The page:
AN10129 (1.0.1) - TDM speed

Technical questions regarding the xTIMEcomposer, xSOFTip Explorer and Programming with XMOS.
aelder
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AN10129 (1.0.1) - TDM speed

Postby aelder » Tue Mar 20, 2018 7:58 pm

The application note explaining how to use zip/unzip has the following comment in the example code:

Code: Select all

// setup clock
configure_clock_rate(bit_clock, 100, 8); // 12.5 MHz
// Note: This proves that a 12.288 MHz bbit_clock works. That's 4 I2S stereo channels at 192kHz
// 25MHz is too fast : configure_clock_rate(bit_clock, 100, 4); // 25 MHz


Why is this? If the bit clock is running at 24.576 MHz, then a 4bit port has to be serviced every 8 bit clocks, which I compute to be every 325 nanoseconds. The zip operations only take 4 cycles, so that is 40 nanoseconds. Is there some other underlying reason for the above statement in the application note?
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Postby aelder » Thu Mar 22, 2018 8:50 pm

I'm investigating 32 channels (4 8 channel TDMs) at 96 kHz. I'd like to understand why 25 MHz does not work! What is it about 25 MHz that is too fast?
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Postby aelder » Fri Mar 23, 2018 6:44 pm

I've now run the code as well and can confirm the comments in the source code.
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Postby aelder » Fri Mar 23, 2018 8:48 pm

I rewrote the processing loop to be

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p_4bit_out <: outputs[3];
p_4bit_in :> inputs[3];
p_4bit_out <: outputs[2];
p_4bit_in :> inputs[2];
p_4bit_out <: outputs[1];
p_4bit_in :> inputs[1];
p_4bit_out <: outputs[0];
p_4bit_in :> inputs[0];


and again, 12.5 MHz bitclock works and 25 MHz bitclock does not. Is there some sort of timing limitation on 4-bit port R/W operations?
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Postby aelder » Sat Mar 24, 2018 2:02 pm

Found this https://www.xmos.com/published/io-timings-for-xcore200 link that implies timings are marginal for externally clock i/o at 25 MHz.
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Postby akp » Sat Mar 24, 2018 2:48 pm

Did you run this on the simulator? I'm not sure the simulator will show accurate port timing.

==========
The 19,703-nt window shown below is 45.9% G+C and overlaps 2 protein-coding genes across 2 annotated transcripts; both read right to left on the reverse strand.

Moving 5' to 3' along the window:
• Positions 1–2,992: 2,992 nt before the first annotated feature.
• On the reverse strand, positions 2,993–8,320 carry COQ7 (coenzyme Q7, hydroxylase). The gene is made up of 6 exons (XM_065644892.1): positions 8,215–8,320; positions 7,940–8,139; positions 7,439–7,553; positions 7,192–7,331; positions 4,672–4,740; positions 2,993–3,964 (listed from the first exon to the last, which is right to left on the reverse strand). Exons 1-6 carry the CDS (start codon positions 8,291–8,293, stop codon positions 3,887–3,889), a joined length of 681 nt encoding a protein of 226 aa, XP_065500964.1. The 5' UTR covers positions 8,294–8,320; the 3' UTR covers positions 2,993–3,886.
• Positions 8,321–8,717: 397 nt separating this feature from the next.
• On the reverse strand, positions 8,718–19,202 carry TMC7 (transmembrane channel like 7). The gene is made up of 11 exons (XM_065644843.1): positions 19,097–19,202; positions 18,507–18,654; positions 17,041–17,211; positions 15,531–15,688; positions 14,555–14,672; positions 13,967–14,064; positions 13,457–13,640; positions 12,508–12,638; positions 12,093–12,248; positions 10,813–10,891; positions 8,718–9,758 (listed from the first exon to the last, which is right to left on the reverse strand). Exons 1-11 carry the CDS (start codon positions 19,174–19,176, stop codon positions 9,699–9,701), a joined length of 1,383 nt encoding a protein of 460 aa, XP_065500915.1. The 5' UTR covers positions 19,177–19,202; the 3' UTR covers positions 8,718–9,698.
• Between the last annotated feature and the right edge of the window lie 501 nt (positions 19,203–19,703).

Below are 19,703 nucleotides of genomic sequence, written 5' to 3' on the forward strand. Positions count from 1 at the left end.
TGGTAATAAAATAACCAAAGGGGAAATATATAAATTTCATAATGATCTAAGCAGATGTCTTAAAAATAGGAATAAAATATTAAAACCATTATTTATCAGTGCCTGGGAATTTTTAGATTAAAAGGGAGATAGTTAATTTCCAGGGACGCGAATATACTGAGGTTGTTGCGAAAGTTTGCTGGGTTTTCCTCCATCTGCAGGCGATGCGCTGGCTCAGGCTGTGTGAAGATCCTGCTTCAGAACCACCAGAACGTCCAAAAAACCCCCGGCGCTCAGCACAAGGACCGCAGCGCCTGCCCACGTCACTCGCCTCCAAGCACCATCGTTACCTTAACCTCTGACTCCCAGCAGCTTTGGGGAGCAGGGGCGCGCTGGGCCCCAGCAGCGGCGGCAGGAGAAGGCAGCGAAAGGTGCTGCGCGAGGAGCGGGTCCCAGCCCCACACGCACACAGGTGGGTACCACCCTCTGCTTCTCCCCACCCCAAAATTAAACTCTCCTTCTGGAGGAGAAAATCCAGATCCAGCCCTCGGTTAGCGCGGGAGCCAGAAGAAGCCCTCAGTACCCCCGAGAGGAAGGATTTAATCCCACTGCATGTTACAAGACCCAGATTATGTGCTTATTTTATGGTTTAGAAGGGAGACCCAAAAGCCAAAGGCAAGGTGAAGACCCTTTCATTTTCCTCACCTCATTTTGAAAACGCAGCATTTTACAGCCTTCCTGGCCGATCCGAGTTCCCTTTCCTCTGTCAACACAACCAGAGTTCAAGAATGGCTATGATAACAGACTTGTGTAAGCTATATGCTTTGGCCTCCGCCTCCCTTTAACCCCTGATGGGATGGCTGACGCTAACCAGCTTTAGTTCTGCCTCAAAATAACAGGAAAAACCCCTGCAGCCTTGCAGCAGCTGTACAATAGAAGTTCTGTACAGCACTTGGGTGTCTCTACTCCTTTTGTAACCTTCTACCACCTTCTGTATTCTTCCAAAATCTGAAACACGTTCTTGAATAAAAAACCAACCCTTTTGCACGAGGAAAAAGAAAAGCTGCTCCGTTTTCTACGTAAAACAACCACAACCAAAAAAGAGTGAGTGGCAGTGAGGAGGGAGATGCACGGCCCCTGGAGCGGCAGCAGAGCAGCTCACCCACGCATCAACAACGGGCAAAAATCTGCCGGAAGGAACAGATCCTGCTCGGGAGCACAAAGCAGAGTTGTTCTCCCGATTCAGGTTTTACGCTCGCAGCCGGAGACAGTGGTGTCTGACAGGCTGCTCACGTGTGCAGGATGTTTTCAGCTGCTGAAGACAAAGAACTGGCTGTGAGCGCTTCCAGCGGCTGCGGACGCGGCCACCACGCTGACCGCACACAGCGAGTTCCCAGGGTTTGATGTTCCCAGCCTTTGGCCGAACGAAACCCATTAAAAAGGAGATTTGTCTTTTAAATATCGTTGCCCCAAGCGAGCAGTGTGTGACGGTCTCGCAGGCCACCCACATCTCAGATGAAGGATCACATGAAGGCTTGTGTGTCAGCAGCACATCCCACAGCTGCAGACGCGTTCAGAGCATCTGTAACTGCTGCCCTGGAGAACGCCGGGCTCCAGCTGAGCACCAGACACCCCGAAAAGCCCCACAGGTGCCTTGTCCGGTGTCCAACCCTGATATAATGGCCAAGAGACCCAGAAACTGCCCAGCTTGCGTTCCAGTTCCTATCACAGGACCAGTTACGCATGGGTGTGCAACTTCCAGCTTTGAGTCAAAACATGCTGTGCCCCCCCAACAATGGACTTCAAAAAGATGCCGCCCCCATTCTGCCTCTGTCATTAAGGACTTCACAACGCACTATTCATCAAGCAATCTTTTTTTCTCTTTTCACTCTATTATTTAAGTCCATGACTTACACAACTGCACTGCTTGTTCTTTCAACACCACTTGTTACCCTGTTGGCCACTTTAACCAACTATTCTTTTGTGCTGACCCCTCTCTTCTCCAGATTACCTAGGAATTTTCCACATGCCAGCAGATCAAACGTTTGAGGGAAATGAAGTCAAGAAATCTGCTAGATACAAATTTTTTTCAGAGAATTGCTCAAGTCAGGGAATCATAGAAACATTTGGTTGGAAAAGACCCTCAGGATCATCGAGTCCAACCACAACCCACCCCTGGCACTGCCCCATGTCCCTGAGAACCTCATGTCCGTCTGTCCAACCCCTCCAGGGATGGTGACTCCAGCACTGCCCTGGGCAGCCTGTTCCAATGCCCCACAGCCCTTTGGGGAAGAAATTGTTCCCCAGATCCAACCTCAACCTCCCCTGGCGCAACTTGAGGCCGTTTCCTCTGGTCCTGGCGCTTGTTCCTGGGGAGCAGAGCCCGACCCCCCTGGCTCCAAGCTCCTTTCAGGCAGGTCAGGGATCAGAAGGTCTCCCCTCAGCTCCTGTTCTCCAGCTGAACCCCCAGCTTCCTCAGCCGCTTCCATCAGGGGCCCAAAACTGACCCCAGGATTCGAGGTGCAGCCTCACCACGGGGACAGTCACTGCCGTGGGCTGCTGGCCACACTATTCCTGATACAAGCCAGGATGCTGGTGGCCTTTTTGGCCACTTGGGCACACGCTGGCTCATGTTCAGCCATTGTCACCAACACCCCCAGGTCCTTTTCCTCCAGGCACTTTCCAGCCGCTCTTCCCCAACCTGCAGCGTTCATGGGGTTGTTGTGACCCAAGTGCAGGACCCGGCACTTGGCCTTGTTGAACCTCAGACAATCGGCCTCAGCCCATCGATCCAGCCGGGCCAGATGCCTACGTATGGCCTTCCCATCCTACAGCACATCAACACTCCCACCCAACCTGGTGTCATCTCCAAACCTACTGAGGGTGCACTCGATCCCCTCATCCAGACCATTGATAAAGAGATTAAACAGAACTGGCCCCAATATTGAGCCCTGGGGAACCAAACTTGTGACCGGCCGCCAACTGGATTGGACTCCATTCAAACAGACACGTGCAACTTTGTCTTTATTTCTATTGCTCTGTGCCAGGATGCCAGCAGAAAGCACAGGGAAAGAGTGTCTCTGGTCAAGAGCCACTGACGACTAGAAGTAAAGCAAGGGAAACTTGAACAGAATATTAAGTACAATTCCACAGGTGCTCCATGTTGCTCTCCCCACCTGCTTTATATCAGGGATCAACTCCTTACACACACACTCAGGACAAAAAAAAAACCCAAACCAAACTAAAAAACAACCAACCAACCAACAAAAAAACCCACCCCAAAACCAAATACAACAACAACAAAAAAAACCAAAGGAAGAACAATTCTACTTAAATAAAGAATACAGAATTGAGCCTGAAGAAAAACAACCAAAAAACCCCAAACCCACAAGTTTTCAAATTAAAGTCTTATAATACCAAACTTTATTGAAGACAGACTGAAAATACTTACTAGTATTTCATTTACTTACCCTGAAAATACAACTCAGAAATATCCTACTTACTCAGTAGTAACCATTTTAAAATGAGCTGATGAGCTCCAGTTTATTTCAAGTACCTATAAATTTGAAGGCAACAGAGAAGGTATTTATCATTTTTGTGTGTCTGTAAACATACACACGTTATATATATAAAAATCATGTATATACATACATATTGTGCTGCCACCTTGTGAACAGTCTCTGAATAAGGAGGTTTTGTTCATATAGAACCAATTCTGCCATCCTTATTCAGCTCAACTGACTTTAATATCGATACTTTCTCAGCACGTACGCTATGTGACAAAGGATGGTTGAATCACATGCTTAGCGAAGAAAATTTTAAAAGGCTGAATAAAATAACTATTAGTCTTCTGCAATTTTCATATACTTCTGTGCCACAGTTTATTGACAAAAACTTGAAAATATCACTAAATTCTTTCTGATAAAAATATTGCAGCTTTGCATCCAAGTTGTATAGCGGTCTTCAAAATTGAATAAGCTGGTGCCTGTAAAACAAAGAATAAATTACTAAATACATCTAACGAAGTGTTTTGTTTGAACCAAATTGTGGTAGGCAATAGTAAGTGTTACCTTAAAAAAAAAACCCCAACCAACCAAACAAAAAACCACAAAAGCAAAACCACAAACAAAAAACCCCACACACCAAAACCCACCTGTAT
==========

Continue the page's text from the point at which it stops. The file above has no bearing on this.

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Postby mon2 » Sat Mar 24, 2018 3:57 pm

Not sure if it will help but also review the SPI and the QSPI Master ref designs which are being supported at high clk rates:

https://github.com/xcore/sc_spi/tree/ma ... spi_master

https://github.com/xcore/sc_flash
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Postby akp » Sun Mar 25, 2018 1:00 am

If you view it in the VCD trace @ 25MHz, the 2nd port value isn't loaded in time so the most significant nibble stays latched for two bit clocks instead of one, which obviously corrupts the input data. Looks to me like it's possibly due to a setc instruction in the inner loop. I don't know enough about low level XMOS programming to know if hand coded assembly could even do it.

The app note bandwidth is the same as 4 TDM channels of 96kHz audio. Maybe you could use 8 x 4 ch TDM to get your 32 channels? That would take 4 x 4 bit ports if you want bidirectional, I guess. Otherwise you will need to use 1 bit ports. With 1 bit ports you can get 4 x 8 ch 96kHz TDM without difficulty.
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Postby infiniteimprobability » Thu Mar 29, 2018 3:13 pm

Here's a related thread: viewtopic.php?f=37&t=6169

TDM over 4b ports is pretty tough (at least at any sort of useful speed). TDM is so efficient in terms of data ports, why not just use 1b ports?


I'm not sure the simulator will show accurate port timing.

@akp - it's pretty good actually. The only part of the simulator which deviates from the chip behaviour is the switch. It is functional but latencies and throughputs are not accurate. The ports, ISA, resources etc. are accurate. Most tricky inner loops (including I2S etc.) have been developed with the simulator in part. The great thing is you can see *everything* including transfer register, fill level, buffer register and even port time registers. Loopback is really handy too..
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Postby aelder » Fri Mar 30, 2018 2:51 pm

TDM over 4b ports is pretty tough (at least at any sort of useful speed). TDM is so efficient in terms of data ports, why not just use 1b ports?


I actually have 32 channels @ 96kHz in and out as TDM slave working fine in the simulator. I used 4 x 4-bit port2 and I4S on each data line (bit clock is now 12.5Mhz instead of the more challenging 25 Mhz). I ended up having one task dedicated ot i/o and another task that does the zip/unzip and a small amount of processing. I use a shared memory block declared in .asm to support simple pingpong. I know in theory I could use movable pointers and swap operations, but it seemed simpler just to use a block of memory.

Thank you for the comments all.

PS I don't have enough 1-bit i/o to to this with 1-bit ports.

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